Blue Star Memorial Highways

Markers for Blue Star Memorial Highways, which honor members of the armed forces, are located along highways across the United States, including several examples in Arkansas.

Members of the National Council of State Garden Clubs envisioned creating “living memorials” for members of the armed services who served during World War II, rather than monuments or buildings. The first Blue Star roadway was established in New Jersey in 1945 following work completed the previous year. A five-and-a-half-mile section of road was named Blue Star Drive, and dogwood trees were planted along the road. The state legislature designated the roadway a memorial and banned the posting of billboards along the route. The project was well received and approved by the National Council in 1945 before being adopted as a National Council project the following year.

The project expanded in 1951 to include service members from all wars and to honor those currently serving or who would serve in the future. When established, the program allowed local garden clubs to lobby their respective state legislatures to designate a section of a highway as a Blue Star Memorial Highway. Once approved, the club purchased a marker and put in plants that would be suitable for the area. The local highway department office would be responsible for the upkeep of the area. By 1979, each state included at least one Blue Star Memorial Highway, with almost 37,000 miles of roads in the country holding the designation. Markers denote the area as a Blue Star Memorial Highway and include information about the purpose of the marker and the names of any sponsoring organizations.

The first marker installed in Arkansas was sponsored by the Arkansas Federation of Garden Clubs and dedicated on June 9, 1959. The placement of a marker by the Blytheville Garden Club on May 4, 1978, designated Interstate 55 between West Memphis (Crittenden County) and the Missouri state line as a Blue Star Memorial Highway. The marker was located at the Arkansas Tourist Information Center near the city.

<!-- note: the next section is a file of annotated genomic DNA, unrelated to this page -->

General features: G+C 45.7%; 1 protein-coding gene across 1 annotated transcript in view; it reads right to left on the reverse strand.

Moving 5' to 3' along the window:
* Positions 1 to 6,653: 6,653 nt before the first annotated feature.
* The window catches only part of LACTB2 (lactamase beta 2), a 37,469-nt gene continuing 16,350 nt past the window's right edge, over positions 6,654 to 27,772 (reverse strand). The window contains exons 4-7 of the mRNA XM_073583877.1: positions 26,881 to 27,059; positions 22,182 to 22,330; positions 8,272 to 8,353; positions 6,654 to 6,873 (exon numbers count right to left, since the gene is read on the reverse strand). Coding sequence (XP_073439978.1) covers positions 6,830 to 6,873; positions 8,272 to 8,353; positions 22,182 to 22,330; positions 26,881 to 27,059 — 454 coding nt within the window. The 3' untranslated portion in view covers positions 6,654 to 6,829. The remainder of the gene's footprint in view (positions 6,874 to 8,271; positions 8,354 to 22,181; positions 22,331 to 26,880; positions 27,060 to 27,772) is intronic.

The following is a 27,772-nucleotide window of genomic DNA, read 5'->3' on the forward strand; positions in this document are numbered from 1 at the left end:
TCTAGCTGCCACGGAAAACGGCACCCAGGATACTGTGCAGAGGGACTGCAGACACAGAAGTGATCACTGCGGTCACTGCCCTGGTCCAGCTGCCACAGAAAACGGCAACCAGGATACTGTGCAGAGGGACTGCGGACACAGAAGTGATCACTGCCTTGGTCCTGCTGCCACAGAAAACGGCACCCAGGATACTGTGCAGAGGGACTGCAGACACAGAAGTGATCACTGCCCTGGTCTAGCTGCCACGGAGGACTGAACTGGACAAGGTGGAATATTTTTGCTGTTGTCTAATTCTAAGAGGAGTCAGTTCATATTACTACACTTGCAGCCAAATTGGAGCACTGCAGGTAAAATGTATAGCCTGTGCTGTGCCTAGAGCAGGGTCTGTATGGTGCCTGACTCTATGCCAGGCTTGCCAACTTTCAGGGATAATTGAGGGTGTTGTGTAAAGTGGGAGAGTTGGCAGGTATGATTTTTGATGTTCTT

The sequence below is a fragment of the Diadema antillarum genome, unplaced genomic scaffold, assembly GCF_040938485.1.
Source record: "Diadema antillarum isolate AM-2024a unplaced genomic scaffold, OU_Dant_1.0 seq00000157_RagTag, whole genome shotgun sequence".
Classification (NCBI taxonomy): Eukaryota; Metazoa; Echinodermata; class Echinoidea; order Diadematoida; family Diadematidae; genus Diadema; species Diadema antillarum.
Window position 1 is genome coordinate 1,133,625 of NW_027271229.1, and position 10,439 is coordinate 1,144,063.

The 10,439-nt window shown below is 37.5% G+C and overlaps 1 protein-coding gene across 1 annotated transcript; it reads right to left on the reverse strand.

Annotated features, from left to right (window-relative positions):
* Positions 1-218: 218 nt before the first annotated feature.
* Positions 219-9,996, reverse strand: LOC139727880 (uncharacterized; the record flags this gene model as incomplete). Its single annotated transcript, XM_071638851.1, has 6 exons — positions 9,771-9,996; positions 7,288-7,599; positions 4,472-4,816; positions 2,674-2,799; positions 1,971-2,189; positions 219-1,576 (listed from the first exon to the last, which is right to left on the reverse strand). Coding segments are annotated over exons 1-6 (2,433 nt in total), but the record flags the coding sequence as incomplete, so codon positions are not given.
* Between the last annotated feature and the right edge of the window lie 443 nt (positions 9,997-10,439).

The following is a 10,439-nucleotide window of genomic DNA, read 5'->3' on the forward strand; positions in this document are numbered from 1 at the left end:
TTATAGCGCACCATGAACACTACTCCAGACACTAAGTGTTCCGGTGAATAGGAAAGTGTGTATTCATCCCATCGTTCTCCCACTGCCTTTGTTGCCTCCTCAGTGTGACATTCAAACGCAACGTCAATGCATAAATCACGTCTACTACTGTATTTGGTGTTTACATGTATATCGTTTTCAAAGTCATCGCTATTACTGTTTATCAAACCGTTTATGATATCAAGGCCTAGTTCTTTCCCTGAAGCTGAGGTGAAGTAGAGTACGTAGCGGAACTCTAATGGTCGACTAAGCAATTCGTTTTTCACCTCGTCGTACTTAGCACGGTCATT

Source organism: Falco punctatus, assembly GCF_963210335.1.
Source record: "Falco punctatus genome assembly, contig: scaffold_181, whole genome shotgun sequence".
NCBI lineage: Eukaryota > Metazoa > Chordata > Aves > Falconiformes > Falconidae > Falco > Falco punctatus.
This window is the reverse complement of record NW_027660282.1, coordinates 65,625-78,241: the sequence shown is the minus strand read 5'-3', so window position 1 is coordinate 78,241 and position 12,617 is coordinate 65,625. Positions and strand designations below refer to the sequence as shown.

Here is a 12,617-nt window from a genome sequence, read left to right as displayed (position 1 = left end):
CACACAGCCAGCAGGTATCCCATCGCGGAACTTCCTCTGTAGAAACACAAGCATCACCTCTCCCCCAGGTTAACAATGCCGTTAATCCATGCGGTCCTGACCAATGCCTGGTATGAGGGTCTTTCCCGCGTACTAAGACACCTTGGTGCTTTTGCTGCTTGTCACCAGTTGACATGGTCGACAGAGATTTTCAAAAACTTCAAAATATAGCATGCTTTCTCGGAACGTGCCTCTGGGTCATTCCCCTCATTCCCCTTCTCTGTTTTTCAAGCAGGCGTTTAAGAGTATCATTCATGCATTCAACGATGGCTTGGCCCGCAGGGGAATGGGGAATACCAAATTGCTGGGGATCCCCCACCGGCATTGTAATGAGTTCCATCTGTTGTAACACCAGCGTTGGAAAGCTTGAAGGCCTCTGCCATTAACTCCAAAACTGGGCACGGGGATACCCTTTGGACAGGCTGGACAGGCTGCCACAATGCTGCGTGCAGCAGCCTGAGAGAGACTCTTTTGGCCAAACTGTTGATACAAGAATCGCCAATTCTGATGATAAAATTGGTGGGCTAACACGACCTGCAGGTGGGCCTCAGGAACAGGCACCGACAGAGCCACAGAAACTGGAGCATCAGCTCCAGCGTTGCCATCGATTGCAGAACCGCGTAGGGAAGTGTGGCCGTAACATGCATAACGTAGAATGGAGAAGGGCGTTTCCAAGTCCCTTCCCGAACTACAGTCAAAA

Markers are located in a variety of areas near highways. Along Interstate 30, a marker is present at a rest stop between exits 91 and 97. Placed by the Ridgeway Garden Club of Little Rock (Pulaski County), it was installed on April 19, 1984. Other examples of markers include one in Greenwood (Sebastian County) located on the town square. A marker in Harrisburg (Poinsett County) is located in Veterans Park.

A marker was installed on April 10, 2018, in Conway (Faulkner County) on the grounds of the Faulkner County Library, sponsored by the Conway Garden Club and the Conway Evening Garden Club. This marker was the twenty-ninth to be installed across the state since the beginning of the program. One replacement marker was installed in Bella Vista (Benton County) to replace a damaged marker.

The Blue Star Memorial Highway program continues to be an active part of the National Garden Clubs, Incorporated, the current name of the National Council of State Garden Clubs.

For additional information:
“Blue and Gold Star Memorials.” National Garden Clubs, Inc. (accessed August 21, 2020).

Crosby, Eleanor. Fifty Years of Service, 1929–1979: History of the National Council of State Garden Clubs, Inc. St. Louis: National Council of State Garden Clubs, Inc., 1979.

“Marker to be Dedicated Sunday.” Blytheville Courier News, July 7, 1978, p. 9.

David Sesser
Henderson State University


No comments on this entry yet.